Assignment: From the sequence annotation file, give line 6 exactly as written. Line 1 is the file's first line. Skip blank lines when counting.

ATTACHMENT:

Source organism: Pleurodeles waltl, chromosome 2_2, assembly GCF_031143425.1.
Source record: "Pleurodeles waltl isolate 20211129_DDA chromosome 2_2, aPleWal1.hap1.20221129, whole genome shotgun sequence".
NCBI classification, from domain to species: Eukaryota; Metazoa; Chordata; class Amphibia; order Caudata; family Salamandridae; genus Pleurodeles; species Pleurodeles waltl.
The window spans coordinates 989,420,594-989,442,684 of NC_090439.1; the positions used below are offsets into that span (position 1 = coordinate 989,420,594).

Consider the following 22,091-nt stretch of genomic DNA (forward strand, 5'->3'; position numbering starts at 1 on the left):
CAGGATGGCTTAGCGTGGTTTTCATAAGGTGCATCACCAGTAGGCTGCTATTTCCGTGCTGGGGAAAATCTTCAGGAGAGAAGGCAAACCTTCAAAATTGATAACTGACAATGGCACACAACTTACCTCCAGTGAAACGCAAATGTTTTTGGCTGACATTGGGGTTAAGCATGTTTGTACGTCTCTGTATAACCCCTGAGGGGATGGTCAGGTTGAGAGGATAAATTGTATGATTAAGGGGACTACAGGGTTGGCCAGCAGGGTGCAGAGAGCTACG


CAGGATGGCTTAGCGTGGTTTTCATAAGGTGCATCACCAGTAGGCTGCTATTTCCGTGCTGGGGAAAATCTTCAGGAGAGAAGGCAAACCTTCAAAATTGATAACTGACAATGGCACACAACTTACCTCCAGTGAAACGCAAATGTTTTTGGCTGACATTGGGGTTAAGCATGTTTGTACGTCTCTGTATAACCCCTGAGGGGATGGTCAGGTTGAGAGGATAAATTGTATGATTAAGGGGACTACAGGGTTGGCCAGCAGGGTGCAGAGAGCTACG